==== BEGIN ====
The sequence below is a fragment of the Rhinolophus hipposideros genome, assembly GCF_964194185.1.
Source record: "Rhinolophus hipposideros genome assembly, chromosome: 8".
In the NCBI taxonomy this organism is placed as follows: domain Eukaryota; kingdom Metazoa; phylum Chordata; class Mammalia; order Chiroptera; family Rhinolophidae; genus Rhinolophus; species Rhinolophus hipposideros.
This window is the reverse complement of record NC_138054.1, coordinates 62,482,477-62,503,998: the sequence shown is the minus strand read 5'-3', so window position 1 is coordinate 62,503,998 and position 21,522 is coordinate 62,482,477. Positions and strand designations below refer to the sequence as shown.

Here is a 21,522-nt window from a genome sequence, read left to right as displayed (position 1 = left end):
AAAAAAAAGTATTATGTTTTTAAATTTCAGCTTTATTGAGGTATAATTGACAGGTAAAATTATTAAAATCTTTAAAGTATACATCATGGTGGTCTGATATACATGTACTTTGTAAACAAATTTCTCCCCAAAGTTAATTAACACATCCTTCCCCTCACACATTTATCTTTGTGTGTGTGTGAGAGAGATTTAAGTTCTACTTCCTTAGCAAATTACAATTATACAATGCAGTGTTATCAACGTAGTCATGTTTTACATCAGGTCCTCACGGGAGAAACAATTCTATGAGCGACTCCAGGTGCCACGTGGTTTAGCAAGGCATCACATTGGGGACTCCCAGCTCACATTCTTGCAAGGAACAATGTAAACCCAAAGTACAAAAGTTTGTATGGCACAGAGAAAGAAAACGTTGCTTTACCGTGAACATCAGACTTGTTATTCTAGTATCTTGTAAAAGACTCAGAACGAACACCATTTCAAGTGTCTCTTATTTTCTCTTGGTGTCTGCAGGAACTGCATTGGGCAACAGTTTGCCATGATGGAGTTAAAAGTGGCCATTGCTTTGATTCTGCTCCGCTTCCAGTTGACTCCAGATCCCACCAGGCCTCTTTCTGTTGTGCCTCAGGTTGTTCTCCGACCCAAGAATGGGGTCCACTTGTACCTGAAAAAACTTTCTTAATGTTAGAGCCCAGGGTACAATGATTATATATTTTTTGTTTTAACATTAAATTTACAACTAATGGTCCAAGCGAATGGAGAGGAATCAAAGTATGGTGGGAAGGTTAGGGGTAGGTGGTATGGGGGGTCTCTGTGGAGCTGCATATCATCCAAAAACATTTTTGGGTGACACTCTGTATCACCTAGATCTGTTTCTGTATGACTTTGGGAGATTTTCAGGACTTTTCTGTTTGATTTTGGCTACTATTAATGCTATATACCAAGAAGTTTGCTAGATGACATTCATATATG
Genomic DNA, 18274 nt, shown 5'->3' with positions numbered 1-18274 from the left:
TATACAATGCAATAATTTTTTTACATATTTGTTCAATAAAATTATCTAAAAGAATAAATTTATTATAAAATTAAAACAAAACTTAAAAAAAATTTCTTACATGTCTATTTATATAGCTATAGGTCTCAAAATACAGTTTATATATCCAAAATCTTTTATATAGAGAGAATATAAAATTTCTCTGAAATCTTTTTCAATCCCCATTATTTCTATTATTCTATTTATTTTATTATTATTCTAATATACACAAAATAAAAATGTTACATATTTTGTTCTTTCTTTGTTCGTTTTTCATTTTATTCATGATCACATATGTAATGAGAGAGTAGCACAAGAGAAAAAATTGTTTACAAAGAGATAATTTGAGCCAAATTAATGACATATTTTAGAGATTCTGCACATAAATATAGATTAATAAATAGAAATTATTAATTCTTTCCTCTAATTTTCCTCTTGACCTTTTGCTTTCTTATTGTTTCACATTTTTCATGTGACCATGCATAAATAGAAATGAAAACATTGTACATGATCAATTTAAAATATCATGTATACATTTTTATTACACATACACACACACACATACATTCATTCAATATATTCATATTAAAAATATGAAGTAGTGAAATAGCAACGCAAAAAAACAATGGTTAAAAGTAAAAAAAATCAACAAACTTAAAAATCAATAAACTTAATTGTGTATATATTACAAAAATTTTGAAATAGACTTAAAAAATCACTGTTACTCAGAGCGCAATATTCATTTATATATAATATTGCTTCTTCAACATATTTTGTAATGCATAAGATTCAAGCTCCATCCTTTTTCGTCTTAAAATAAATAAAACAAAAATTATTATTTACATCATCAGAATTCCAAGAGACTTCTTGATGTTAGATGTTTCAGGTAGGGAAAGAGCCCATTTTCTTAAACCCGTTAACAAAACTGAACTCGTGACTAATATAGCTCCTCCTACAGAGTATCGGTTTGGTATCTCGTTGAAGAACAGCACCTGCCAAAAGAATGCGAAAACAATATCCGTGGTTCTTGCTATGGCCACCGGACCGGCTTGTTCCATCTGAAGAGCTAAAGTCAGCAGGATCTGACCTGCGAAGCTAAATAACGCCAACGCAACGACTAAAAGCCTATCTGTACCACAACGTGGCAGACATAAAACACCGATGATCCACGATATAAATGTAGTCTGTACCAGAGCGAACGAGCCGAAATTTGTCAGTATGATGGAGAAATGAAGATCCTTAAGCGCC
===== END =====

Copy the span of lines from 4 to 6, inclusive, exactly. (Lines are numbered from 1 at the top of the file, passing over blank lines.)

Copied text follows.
This window is the reverse complement of record NC_138054.1, coordinates 62,482,477-62,503,998: the sequence shown is the minus strand read 5'-3', so window position 1 is coordinate 62,503,998 and position 21,522 is coordinate 62,482,477. Positions and strand designations below refer to the sequence as shown.

Here is a 21,522-nt window from a genome sequence, read left to right as displayed (position 1 = left end):
AAAAAAAAGTATTATGTTTTTAAATTTCAGCTTTATTGAGGTATAATTGACAGGTAAAATTATTAAAATCTTTAAAGTATACATCATGGTGGTCTGATATACATGTACTTTGTAAACAAATTTCTCCCCAAAGTTAATTAACACATCCTTCCCCTCACACATTTATCTTTGTGTGTGTGTGAGAGAGATTTAAGTTCTACTTCCTTAGCAAATTACAATTATACAATGCAGTGTTATCAACGTAGTCATGTTTTACATCAGGTCCTCACGGGAGAAACAATTCTATGAGCGACTCCAGGTGCCACGTGGTTTAGCAAGGCATCACATTGGGGACTCCCAGCTCACATTCTTGCAAGGAACAATGTAAACCCAAAGTACAAAAGTTTGTATGGCACAGAGAAAGAAAACGTTGCTTTACCGTGAACATCAGACTTGTTATTCTAGTATCTTGTAAAAGACTCAGAACGAACACCATTTCAAGTGTCTCTTATTTTCTCTTGGTGTCTGCAGGAACTGCATTGGGCAACAGTTTGCCATGATGGAGTTAAAAGTGGCCATTGCTTTGATTCTGCTCCGCTTCCAGTTGACTCCAGATCCCACCAGGCCTCTTTCTGTTGTGCCTCAGGTTGTTCTCCGACCCAAGAATGGGGTCCACTTGTACCTGAAAAAACTTTCTTAATGTTAGAGCCCAGGGTACAATGATTATATATTTTTTGTTTTAACATTAAATTTACAACTAATGGTCCAAGCGAATGGAGAGGAATCAAAGTATGGTGGGAAGGTTAGGGGTAGGTGGTATGGGGGGTCTCTGTGGAGCTGCATATCATCCAAAAACATTTTTGGGTGACACTCTGTATCACCTAGATCTGTTTCTGTATGACTTTGGGAGATTTTCAGGACTTTTCTGTTTGATTTTGGCTACTATTAATGCTATATACCAAGAAGTTTGCTAGATGACATTCATATATG